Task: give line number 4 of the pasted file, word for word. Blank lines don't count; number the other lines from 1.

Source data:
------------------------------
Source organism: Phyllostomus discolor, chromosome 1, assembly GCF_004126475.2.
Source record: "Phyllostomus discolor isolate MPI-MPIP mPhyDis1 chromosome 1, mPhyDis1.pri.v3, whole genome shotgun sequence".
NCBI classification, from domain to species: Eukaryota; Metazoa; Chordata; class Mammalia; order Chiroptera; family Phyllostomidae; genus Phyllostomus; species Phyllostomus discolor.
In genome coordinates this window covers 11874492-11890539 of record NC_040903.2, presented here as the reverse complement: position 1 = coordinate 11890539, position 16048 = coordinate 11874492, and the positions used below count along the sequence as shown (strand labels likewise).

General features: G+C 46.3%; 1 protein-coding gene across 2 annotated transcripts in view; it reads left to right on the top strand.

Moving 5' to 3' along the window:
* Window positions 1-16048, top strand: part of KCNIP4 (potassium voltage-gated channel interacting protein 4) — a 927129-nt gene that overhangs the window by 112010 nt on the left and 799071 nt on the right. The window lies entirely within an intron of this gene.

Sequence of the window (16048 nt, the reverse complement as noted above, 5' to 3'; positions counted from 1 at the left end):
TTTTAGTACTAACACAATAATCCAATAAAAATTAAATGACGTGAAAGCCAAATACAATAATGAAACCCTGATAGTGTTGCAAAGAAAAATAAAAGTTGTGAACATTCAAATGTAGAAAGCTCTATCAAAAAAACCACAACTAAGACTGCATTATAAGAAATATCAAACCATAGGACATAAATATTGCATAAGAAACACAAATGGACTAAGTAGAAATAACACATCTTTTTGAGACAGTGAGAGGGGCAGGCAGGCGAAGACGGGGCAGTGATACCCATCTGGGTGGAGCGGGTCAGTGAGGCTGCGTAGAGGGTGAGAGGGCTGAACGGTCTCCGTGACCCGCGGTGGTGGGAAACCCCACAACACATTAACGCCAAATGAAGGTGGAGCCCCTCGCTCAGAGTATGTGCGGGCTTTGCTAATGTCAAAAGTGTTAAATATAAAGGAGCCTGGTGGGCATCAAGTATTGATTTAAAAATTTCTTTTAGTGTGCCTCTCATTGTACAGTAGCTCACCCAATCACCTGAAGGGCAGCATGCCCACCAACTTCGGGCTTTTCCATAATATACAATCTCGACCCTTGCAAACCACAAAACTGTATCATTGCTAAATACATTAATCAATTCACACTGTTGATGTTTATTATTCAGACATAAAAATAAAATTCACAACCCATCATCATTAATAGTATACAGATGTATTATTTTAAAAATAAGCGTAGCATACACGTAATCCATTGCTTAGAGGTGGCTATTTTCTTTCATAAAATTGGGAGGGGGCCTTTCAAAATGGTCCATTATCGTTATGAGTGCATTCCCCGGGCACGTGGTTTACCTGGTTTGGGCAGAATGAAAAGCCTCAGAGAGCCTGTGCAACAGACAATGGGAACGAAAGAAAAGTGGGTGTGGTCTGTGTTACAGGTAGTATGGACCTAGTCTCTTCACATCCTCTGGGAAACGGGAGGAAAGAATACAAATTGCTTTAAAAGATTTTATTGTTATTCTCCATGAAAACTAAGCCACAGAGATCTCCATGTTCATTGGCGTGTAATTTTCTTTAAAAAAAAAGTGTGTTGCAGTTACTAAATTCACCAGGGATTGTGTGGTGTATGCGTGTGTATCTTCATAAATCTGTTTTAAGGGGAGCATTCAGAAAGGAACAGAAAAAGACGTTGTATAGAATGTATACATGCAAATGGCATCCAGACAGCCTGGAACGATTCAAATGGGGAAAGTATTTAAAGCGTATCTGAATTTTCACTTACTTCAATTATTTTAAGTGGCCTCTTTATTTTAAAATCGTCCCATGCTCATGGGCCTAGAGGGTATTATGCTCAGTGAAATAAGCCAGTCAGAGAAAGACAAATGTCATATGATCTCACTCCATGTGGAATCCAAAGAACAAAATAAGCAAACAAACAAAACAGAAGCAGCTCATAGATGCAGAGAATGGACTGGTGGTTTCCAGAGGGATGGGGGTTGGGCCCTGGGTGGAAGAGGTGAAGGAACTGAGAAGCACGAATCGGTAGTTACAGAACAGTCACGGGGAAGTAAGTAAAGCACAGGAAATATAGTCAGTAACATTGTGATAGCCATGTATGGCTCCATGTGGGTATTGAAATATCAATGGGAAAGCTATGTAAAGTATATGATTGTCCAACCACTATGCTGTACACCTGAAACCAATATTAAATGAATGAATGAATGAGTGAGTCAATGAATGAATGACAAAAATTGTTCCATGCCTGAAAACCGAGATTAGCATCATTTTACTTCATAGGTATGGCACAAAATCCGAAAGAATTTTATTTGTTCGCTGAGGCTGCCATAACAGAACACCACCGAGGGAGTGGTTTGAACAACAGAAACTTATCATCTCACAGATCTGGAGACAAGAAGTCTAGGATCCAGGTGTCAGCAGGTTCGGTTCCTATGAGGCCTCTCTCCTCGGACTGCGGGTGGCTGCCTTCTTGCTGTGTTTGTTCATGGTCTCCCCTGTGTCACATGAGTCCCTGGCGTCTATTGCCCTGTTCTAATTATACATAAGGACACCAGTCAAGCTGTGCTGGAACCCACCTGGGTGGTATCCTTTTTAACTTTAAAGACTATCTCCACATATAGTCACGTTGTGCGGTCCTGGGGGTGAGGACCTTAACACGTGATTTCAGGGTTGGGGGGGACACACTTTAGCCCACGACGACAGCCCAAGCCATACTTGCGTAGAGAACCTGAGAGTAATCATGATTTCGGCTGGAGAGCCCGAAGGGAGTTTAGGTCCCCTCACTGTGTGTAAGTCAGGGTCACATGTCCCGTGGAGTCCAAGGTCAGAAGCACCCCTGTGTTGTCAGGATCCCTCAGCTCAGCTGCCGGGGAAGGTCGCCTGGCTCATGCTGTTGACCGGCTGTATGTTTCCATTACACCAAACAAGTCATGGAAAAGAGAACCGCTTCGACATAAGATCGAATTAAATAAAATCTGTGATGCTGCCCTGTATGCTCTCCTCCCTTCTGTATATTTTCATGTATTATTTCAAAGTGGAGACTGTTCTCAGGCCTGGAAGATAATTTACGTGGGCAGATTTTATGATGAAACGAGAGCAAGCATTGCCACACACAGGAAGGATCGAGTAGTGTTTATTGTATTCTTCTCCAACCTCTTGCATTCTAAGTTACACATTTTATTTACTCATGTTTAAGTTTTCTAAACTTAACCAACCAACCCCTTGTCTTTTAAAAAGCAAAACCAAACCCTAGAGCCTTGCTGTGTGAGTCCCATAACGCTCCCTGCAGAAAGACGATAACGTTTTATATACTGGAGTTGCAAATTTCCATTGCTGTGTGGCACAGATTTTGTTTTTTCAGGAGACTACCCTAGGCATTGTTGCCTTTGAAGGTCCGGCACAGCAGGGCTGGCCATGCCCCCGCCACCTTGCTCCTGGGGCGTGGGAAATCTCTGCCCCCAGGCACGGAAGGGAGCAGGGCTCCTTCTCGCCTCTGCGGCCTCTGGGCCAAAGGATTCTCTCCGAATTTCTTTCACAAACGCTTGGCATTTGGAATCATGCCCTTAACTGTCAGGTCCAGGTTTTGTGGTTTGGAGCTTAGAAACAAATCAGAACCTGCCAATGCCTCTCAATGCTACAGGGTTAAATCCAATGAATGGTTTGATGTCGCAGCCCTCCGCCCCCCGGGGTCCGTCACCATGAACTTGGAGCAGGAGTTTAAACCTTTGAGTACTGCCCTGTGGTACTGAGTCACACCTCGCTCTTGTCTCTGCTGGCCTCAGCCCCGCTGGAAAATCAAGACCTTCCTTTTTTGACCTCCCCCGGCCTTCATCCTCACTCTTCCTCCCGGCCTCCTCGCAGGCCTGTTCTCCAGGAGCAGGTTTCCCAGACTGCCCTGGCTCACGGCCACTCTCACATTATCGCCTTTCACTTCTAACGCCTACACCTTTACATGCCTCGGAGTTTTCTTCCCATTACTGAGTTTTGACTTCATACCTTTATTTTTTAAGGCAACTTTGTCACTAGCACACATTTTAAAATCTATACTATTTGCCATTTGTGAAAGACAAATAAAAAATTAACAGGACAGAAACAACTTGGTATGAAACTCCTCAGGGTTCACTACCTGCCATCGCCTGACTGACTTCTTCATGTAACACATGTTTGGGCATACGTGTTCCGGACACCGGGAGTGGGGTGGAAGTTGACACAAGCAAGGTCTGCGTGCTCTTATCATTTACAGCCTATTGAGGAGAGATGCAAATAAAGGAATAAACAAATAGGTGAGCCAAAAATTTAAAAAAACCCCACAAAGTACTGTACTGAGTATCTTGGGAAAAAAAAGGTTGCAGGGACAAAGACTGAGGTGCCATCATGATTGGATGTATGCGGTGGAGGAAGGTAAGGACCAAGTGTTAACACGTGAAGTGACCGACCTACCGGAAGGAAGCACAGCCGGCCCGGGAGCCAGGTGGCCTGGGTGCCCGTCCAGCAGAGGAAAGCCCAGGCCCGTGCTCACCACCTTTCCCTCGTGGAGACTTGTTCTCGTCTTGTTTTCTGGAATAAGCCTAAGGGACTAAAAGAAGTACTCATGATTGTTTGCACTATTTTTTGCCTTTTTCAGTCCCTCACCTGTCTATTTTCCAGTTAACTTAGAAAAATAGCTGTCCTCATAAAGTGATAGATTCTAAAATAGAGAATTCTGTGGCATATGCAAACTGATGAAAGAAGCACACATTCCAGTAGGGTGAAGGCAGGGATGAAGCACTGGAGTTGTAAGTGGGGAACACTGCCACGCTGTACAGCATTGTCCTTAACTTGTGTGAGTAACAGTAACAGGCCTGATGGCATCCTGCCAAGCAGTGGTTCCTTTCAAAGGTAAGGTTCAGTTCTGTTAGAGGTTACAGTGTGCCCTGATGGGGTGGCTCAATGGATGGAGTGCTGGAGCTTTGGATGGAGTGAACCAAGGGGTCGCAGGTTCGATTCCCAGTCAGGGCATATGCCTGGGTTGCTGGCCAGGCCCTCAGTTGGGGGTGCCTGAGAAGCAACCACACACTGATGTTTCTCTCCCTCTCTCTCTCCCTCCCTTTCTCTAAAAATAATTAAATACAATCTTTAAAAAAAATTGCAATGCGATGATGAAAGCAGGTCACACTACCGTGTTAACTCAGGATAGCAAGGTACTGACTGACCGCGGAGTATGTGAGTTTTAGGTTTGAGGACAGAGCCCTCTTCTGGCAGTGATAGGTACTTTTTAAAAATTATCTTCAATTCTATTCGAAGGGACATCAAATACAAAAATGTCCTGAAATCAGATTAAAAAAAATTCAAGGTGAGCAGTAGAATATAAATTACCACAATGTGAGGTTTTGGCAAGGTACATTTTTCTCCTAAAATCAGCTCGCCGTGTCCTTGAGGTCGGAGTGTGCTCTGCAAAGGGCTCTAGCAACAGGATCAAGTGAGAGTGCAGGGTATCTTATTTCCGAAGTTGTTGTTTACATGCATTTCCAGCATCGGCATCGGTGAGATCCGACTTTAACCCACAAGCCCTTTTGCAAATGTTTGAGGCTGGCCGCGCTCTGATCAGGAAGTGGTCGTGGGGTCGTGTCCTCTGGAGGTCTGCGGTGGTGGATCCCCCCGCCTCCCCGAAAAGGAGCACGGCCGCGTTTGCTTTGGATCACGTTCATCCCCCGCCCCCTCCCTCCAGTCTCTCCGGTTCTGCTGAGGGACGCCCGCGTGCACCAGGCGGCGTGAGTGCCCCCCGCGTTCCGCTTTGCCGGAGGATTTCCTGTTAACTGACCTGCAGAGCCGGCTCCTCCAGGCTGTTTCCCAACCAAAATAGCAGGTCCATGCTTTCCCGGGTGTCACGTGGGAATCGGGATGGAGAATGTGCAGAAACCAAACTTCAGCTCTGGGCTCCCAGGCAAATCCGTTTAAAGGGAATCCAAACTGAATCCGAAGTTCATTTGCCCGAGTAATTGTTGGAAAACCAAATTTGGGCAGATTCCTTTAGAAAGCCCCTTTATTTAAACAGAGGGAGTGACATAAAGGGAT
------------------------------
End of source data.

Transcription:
In genome coordinates this window covers 11874492-11890539 of record NC_040903.2, presented here as the reverse complement: position 1 = coordinate 11890539, position 16048 = coordinate 11874492, and the positions used below count along the sequence as shown (strand labels likewise).